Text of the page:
The greatest challenge of her career to date, she suggests, was when she was appointed interim chief executive in April 2008 to deliver a new unitary council – Central Bedfordshire. This was formed through the three-way merger of Mid Beds and South Beds district councils, and 60% of the county council (the rest of the county went to another unitary – Bedford Borough).

The merger was strongly opposed by the county council, which had its own plans for a unitary. An ensuing judicial review produced entrenched camps and a heated ­political atmosphere.

Once the result of the review was ­confirmed, Salisbury had to oversee the transfer and bring together 700 functions and services by a tight nine-month deadline, then appoint a new management team and make significant cost savings.

Salisbury calls the unitary ‘my baby’ – and it clearly means a lot to her. During the 20 months she was in charge, she had to make some tough decisions, which did not always make her popular. So when the chief executive role was formally advertised, she decided not to put her name forward.

 ‘I realised it needed to be somebody fresh, who was not from the area, who had not been involved in the difficult and painful process. But it was like giving up my baby for adoption.’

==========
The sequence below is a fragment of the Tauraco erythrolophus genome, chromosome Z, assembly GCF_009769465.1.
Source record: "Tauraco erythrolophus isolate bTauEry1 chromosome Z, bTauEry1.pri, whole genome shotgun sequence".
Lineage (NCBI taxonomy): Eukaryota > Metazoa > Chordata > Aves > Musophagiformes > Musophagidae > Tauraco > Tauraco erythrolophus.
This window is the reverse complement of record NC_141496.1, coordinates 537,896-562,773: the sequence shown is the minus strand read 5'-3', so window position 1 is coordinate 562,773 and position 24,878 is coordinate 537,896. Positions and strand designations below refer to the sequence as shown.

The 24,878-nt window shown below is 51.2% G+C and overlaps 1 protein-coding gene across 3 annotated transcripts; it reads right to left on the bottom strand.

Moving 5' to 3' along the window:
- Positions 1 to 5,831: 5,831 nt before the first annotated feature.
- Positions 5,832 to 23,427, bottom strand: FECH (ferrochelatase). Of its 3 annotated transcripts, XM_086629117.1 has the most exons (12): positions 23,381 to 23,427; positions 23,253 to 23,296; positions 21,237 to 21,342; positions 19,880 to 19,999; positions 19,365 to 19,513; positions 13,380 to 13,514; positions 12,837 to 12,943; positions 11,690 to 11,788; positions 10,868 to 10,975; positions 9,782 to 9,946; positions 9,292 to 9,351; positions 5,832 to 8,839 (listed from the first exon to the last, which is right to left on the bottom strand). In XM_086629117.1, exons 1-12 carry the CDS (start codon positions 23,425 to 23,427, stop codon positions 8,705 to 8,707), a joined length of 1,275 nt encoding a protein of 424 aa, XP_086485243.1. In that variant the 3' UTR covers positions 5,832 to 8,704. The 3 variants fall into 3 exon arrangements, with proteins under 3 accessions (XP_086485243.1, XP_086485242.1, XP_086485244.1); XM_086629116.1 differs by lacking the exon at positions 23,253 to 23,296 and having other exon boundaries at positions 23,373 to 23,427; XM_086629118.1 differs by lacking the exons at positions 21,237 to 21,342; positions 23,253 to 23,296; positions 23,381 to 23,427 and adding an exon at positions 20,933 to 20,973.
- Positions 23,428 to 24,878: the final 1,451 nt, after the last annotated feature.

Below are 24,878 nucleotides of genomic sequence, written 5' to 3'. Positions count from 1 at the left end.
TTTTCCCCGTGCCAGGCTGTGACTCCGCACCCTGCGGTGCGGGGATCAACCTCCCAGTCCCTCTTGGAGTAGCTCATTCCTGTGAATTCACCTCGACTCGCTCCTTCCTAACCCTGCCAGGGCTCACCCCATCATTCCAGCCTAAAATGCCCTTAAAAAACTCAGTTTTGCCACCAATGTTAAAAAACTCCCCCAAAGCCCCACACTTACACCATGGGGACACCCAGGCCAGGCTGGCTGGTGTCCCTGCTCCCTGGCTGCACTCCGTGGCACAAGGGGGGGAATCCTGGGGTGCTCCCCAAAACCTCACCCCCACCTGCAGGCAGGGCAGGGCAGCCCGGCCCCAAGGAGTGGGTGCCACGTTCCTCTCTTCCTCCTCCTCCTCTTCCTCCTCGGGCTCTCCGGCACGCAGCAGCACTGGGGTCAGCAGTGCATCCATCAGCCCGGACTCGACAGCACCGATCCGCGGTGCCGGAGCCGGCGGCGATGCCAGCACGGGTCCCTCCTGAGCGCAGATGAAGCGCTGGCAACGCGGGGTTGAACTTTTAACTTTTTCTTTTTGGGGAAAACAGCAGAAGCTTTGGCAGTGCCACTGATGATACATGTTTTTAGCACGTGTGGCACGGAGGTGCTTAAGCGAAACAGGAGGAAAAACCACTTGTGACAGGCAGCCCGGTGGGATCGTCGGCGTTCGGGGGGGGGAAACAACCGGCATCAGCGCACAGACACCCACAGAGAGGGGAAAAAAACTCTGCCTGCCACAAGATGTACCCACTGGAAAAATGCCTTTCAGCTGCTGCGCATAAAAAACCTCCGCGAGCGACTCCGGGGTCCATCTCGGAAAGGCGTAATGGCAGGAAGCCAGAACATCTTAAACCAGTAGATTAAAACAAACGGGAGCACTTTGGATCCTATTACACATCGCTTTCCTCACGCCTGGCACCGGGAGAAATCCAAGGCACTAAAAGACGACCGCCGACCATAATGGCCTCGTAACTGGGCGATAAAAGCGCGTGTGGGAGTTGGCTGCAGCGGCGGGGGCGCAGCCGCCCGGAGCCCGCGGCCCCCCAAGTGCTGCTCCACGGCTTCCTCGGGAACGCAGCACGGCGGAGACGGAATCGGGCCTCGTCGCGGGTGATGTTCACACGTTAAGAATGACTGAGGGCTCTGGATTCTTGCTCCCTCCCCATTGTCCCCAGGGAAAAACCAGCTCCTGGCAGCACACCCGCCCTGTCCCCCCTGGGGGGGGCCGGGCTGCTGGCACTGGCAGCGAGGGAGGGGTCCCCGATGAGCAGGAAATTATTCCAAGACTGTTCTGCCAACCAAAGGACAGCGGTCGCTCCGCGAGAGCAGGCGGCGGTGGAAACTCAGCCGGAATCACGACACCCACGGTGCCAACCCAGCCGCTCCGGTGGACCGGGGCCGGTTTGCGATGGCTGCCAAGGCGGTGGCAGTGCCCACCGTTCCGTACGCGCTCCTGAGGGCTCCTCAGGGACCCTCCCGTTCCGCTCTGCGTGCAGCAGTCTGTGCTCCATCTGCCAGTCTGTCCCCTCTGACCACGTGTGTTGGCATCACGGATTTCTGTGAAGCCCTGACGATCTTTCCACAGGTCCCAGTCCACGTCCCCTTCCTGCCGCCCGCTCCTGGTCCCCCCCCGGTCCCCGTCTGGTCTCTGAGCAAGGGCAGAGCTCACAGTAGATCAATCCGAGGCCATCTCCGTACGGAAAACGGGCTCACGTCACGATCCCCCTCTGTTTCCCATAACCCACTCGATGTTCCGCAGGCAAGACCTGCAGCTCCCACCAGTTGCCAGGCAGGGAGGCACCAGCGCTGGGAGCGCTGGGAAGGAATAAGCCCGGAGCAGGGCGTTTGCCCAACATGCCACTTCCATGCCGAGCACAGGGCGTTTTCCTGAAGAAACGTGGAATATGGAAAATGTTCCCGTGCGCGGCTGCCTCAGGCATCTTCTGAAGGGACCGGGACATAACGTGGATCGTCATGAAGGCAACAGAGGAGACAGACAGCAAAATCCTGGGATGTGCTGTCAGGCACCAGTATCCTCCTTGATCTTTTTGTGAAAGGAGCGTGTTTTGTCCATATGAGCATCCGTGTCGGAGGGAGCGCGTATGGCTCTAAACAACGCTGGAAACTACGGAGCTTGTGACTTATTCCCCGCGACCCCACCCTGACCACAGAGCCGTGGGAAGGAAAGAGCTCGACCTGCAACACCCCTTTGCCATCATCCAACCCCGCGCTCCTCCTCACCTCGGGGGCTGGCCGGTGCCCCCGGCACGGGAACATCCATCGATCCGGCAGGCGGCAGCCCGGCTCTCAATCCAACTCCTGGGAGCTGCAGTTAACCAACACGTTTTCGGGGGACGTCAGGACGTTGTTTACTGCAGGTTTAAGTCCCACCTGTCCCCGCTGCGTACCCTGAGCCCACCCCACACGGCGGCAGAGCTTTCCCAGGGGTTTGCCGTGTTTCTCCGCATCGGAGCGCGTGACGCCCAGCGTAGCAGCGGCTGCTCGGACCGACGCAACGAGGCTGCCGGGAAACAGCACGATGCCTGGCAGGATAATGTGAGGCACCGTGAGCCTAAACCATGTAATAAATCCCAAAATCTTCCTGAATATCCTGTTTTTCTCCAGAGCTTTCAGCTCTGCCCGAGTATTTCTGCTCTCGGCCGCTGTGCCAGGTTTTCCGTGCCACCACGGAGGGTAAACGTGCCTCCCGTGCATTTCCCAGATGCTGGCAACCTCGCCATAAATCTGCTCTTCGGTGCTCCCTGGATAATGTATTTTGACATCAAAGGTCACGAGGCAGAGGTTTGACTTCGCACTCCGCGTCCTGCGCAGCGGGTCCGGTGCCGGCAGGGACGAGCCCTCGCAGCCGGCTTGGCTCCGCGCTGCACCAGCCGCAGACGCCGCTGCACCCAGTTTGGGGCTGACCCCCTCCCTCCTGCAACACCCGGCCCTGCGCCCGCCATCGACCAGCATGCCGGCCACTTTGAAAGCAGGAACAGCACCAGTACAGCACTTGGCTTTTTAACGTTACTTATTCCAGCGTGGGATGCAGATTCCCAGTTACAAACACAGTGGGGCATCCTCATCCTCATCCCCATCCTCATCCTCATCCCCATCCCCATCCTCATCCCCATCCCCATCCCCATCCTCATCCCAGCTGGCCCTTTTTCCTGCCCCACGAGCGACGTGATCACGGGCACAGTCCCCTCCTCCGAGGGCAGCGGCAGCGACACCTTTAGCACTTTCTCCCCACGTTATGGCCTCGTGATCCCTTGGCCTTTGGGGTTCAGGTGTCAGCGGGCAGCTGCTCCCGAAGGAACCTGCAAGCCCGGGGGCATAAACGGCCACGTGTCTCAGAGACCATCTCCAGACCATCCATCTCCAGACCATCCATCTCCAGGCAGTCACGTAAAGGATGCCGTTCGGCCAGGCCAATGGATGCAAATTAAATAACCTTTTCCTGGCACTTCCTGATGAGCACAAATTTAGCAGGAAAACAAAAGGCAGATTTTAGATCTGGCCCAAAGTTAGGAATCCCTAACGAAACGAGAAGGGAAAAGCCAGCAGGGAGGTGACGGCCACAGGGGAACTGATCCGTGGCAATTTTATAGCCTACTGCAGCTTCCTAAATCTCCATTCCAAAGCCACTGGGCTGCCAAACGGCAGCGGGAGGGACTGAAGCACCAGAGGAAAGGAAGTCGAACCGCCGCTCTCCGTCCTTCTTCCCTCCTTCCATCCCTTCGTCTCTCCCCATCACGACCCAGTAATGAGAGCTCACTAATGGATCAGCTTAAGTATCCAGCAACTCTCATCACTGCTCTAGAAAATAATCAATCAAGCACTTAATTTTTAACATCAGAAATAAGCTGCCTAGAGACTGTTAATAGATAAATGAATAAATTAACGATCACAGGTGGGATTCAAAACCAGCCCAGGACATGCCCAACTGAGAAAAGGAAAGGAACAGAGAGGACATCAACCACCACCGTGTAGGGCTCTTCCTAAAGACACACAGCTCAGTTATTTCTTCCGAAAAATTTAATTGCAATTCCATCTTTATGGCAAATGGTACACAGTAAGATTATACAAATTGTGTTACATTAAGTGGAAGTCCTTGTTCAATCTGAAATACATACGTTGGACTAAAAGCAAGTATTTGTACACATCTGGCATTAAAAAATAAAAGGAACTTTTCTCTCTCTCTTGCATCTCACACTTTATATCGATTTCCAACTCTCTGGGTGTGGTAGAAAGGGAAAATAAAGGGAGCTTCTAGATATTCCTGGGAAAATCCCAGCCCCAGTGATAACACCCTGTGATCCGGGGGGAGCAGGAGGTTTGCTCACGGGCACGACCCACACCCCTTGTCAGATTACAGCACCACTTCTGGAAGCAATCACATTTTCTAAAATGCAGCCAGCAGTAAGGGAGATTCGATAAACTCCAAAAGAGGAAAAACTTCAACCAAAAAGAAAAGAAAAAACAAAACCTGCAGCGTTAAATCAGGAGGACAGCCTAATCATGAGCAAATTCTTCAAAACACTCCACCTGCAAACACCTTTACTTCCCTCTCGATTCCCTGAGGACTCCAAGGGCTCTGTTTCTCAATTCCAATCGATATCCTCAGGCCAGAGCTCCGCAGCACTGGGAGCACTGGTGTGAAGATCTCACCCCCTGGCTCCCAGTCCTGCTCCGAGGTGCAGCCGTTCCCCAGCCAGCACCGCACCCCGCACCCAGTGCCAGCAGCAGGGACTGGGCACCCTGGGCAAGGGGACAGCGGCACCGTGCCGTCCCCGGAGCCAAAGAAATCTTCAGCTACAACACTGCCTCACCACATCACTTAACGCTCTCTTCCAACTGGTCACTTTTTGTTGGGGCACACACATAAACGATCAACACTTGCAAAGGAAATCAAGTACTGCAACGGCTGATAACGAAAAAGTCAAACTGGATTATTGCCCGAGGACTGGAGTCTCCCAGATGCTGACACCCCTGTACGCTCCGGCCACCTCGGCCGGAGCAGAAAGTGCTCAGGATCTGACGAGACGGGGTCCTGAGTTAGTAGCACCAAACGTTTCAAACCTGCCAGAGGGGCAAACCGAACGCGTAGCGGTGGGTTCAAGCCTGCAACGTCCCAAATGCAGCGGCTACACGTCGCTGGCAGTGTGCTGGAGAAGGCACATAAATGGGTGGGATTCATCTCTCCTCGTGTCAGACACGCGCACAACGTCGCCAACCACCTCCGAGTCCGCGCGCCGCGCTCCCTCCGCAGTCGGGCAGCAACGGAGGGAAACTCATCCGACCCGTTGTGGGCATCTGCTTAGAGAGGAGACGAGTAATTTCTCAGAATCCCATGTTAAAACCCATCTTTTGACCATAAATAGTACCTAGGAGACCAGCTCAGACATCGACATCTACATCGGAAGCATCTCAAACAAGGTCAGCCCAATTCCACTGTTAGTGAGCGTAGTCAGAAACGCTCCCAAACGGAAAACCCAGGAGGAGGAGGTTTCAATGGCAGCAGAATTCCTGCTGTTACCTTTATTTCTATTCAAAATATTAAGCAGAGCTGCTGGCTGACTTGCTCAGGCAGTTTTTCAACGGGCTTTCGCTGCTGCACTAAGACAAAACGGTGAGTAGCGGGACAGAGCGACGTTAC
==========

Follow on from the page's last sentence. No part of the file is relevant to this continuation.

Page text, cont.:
Since leaving ­Central Beds in October 2009, she’s been focusing on interim finance roles, a number of directorships and, now, the impending CIPFA presidency. It has also been an opportunity for her to spend more time with her husband, daughter and the two Staffordshire Bull Terriers they took on from a rescue centre last year.

She will officially become president at the institute’s annual general meeting ahead of its annual conference, which takes place in London on July 9–11. Salisbury will open conference proceedings and play a prominent role in events over the three days.

But Salisbury’s immediate priority will be the chief executive position. Salisbury has been a member of the appointment panel selecting Steve ­Freer’s successor, and an announcement is likely to be made at the conference. The new chief exec will be set tough targets for membership growth, and will be expected to be a vocal presence in ­support of members.

‘We are a membership body,’ Salisbury says. ‘It is about people. CIPFA has to be about member support and growth, in both the UK and ­internationally to continue to be a ­vibrant, relevant and useful ­organisation.’

She continues: ‘CIPFA should have a louder voice in terms of influencing policy and ensuring that implications of policy changes are understood. Members want to hear CIPFA on Radio 4 – or even better, on Radio 2 and TV. We have to stand up and be counted.’

Tim Day, who was ­previously on the CIPFA Council with Salisbury, says she will bring great enthusiasm to the role of president. ‘She will be very good at engaging with the membership and relationship-­building – particularly with the next chief ­executive.’